Speaker Esther Bauer returns to UNH

By Tom Spencer
On April 4, 2014

After a strong reception last year at the University of New Hampshire, Holocaust survivor Esther Bauer will return to the Memorial Union Building. Bauer's next visit will be on Wednesday, April 9 at 7 p.m. in the Granite State Room, a necessary shift in venue after Bauer packed the Strafford Room last spring with 280 people. An additional 200 students listened to audio from the event in Union Court.

 "We tried our best to accommodate people by patching audio into the food court," David Zamansky, the assistant director of the Memorial Union Building Program and Leadership, said. "We also promised if we were able we would bring her back in a year." 

This time, the event will also be broadcast live into the Strafford Room. 

"We are definitely prepared this year ... if we get more [students] than can fit in the GSR," Zamansky said. "This is a rare opportunity to see someone who has lived through ... the Holocaust."

Bauer's history will not have changed since last year, but her stories remain as harrowing and relevant as ever. She will recall her trials from three different Nazi concentration camps, including her time in Auschwitz. 

She has memories of various anti-Semitic discrimination that led up to her family's imprisonment, including the destruction of synagogues, the confiscation of homes and property, limits on where Jews could travel and the infamous yellow star on her clothing. 

"I hope UNH students come to this event with an open mind and ready to ask questions," Marisa Abrahams, the president of UNH Hillel, said.

Bauer can also recall the sordid condition of the camps, the constant uncertainty of whether water or poisoned gas would be issued from the showerheads, the mass executions in the middle of the night, and the smell of burning human flesh in Auschwitz.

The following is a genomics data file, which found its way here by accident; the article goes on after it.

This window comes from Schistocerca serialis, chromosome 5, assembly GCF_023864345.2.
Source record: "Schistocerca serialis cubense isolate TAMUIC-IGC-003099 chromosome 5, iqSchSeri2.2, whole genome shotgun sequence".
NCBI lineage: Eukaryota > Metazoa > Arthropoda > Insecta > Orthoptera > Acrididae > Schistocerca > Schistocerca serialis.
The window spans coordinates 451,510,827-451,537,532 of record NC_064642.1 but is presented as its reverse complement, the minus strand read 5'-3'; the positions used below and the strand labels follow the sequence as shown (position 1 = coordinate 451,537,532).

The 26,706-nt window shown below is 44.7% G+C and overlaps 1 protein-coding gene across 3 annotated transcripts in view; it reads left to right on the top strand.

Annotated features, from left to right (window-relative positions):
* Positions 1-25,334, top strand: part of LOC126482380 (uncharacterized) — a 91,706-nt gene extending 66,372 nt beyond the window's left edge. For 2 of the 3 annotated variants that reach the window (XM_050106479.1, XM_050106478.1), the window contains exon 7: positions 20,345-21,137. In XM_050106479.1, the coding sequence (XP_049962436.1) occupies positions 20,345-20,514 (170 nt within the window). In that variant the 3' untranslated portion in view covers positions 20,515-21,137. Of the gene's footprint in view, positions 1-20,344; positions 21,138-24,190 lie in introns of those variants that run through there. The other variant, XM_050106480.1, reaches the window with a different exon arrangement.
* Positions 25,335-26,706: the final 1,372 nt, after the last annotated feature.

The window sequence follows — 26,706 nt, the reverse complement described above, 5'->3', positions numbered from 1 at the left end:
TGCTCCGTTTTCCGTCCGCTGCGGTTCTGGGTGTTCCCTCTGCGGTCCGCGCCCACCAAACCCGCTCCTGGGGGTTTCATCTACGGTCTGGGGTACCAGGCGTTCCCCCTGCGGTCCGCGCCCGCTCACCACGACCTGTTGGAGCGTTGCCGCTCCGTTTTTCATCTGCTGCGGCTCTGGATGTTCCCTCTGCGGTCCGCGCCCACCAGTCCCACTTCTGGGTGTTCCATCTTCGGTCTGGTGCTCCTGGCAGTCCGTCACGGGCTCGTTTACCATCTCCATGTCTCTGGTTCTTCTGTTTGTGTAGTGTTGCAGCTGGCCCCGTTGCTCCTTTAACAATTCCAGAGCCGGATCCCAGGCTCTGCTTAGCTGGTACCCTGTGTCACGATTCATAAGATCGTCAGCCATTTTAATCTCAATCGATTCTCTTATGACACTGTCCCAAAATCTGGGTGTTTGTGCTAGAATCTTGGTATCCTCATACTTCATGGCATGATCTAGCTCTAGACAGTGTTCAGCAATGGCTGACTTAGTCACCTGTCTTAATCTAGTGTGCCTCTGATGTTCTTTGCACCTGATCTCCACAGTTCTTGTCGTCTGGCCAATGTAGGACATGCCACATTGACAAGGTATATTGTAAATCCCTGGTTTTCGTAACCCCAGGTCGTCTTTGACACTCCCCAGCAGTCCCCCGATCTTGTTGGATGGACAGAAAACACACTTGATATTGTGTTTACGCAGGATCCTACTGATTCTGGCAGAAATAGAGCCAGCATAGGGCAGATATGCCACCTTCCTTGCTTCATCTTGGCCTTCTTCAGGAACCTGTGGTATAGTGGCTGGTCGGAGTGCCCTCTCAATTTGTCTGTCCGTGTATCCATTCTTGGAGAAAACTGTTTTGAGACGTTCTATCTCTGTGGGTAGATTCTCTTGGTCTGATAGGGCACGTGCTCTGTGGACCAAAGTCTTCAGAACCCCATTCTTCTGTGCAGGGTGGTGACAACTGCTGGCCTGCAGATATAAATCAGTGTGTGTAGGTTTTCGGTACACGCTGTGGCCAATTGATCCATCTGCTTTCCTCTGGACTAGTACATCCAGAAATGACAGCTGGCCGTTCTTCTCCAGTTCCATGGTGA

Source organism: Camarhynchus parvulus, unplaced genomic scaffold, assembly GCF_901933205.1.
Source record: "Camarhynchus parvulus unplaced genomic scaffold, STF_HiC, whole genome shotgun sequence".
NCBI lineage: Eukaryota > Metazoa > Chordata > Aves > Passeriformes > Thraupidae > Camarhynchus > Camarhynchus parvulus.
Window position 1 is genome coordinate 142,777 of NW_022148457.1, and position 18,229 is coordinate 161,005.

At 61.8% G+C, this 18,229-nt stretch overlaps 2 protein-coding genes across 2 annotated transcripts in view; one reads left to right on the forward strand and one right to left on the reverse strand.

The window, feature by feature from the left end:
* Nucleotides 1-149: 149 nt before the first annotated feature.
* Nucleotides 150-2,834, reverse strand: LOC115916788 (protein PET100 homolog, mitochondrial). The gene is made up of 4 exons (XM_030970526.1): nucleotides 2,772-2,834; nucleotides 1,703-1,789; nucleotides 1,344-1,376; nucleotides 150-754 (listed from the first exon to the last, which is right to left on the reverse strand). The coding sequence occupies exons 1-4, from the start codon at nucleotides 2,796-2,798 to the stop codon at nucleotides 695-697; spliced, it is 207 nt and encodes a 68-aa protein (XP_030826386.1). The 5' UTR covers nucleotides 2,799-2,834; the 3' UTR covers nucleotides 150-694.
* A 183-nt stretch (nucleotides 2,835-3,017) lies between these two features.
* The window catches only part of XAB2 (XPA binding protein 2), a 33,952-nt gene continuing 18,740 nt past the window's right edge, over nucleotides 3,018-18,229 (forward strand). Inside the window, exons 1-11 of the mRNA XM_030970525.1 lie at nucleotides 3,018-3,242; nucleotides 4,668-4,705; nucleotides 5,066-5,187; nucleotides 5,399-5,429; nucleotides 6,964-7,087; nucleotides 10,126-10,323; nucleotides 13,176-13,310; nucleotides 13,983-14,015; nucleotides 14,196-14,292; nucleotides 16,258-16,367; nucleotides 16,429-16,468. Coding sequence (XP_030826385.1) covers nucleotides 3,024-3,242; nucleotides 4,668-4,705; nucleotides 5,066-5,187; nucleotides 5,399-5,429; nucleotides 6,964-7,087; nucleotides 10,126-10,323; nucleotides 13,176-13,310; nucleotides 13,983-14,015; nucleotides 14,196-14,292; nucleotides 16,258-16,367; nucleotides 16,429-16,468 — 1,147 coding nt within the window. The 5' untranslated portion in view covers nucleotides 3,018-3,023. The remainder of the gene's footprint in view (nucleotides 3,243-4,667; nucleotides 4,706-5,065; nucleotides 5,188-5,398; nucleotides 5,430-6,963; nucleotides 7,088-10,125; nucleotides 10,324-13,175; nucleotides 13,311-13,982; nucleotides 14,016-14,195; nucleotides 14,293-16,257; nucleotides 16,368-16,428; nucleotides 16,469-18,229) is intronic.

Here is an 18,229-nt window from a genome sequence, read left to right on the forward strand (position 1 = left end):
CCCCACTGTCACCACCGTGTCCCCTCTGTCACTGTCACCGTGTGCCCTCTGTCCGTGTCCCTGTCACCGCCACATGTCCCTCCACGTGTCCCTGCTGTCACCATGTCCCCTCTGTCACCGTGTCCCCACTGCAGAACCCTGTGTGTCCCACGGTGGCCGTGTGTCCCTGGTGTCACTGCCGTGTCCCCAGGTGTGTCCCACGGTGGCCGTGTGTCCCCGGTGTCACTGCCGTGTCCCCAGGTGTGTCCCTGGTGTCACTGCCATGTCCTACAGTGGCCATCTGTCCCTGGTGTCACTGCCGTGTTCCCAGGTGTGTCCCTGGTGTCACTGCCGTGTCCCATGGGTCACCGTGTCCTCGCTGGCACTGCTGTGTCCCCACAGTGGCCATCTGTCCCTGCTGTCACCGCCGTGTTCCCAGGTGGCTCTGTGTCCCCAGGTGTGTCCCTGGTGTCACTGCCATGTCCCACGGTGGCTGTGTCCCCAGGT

"I hope that this event can help spread awareness on campus," Abrahams said. "There is a very small, active Jewish population, and we are often met with a simple lack of knowledge about the Holocaust. I hope that through Esther we can open up some powerful conversations."

"We have the posters around and there is a Facebook group, and it is on table tents ... but friends telling friends of this amazing and inspiring talk will get people in the seats," Zamansky said. 

For all the horrors she has experienced, Bauer is known for being an optimistic, cheerful and engaging speaker. "Esther is a vibrant and energetic person who has been through horrors that many of our grandparents went through as well," Abrahams said.

"Esther is an amazing person ... I hope we get even more people than last year to see her," Zamansky said.  

UNH Hillel will pick up Bauer from her hotel room and take her to dinner. It will be a unique opportunity to ask questions in a more intimate setting, according to Abrahams

"I hope that students understand why it is so important to the Jewish community that we continue to hear these stories and remember what happened," Abrahams said. "When Jews learn about the events of the holocaust we always end with saying, 'Never again.'"

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